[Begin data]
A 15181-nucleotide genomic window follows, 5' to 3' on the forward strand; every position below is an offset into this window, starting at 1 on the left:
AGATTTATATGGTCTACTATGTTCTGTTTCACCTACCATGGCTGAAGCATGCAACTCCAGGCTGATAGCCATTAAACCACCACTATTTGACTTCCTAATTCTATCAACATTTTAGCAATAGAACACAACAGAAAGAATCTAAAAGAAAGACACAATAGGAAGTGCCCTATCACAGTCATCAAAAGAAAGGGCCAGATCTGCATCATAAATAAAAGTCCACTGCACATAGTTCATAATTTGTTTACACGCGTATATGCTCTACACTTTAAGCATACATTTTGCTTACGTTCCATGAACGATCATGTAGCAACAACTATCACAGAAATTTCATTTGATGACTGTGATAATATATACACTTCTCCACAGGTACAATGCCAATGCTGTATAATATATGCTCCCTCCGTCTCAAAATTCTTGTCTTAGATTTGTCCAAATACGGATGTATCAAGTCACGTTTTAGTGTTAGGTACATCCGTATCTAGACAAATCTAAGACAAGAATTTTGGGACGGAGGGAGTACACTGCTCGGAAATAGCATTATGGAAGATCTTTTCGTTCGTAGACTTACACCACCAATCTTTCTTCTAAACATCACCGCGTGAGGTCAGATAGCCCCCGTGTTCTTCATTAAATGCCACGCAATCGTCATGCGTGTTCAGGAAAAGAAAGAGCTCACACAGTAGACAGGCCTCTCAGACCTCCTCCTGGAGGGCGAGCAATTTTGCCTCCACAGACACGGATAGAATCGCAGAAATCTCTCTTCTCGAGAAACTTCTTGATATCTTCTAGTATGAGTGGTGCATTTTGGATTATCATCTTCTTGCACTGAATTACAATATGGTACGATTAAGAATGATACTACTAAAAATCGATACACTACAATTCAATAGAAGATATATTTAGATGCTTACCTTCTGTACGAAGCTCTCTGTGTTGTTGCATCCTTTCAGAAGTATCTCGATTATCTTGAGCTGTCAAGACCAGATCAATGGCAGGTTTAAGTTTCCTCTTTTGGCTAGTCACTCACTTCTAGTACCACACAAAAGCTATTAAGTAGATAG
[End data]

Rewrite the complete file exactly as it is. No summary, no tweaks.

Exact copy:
A 15181-nucleotide genomic window follows, 5' to 3' on the forward strand; every position below is an offset into this window, starting at 1 on the left:
AGATTTATATGGTCTACTATGTTCTGTTTCACCTACCATGGCTGAAGCATGCAACTCCAGGCTGATAGCCATTAAACCACCACTATTTGACTTCCTAATTCTATCAACATTTTAGCAATAGAACACAACAGAAAGAATCTAAAAGAAAGACACAATAGGAAGTGCCCTATCACAGTCATCAAAAGAAAGGGCCAGATCTGCATCATAAATAAAAGTCCACTGCACATAGTTCATAATTTGTTTACACGCGTATATGCTCTACACTTTAAGCATACATTTTGCTTACGTTCCATGAACGATCATGTAGCAACAACTATCACAGAAATTTCATTTGATGACTGTGATAATATATACACTTCTCCACAGGTACAATGCCAATGCTGTATAATATATGCTCCCTCCGTCTCAAAATTCTTGTCTTAGATTTGTCCAAATACGGATGTATCAAGTCACGTTTTAGTGTTAGGTACATCCGTATCTAGACAAATCTAAGACAAGAATTTTGGGACGGAGGGAGTACACTGCTCGGAAATAGCATTATGGAAGATCTTTTCGTTCGTAGACTTACACCACCAATCTTTCTTCTAAACATCACCGCGTGAGGTCAGATAGCCCCCGTGTTCTTCATTAAATGCCACGCAATCGTCATGCGTGTTCAGGAAAAGAAAGAGCTCACACAGTAGACAGGCCTCTCAGACCTCCTCCTGGAGGGCGAGCAATTTTGCCTCCACAGACACGGATAGAATCGCAGAAATCTCTCTTCTCGAGAAACTTCTTGATATCTTCTAGTATGAGTGGTGCATTTTGGATTATCATCTTCTTGCACTGAATTACAATATGGTACGATTAAGAATGATACTACTAAAAATCGATACACTACAATTCAATAGAAGATATATTTAGATGCTTACCTTCTGTACGAAGCTCTCTGTGTTGTTGCATCCTTTCAGAAGTATCTCGATTATCTTGAGCTGTCAAGACCAGATCAATGGCAGGTTTAAGTTTCCTCTTTTGGCTAGTCACTCACTTCTAGTACCACACAAAAGCTATTAAGTAGATAG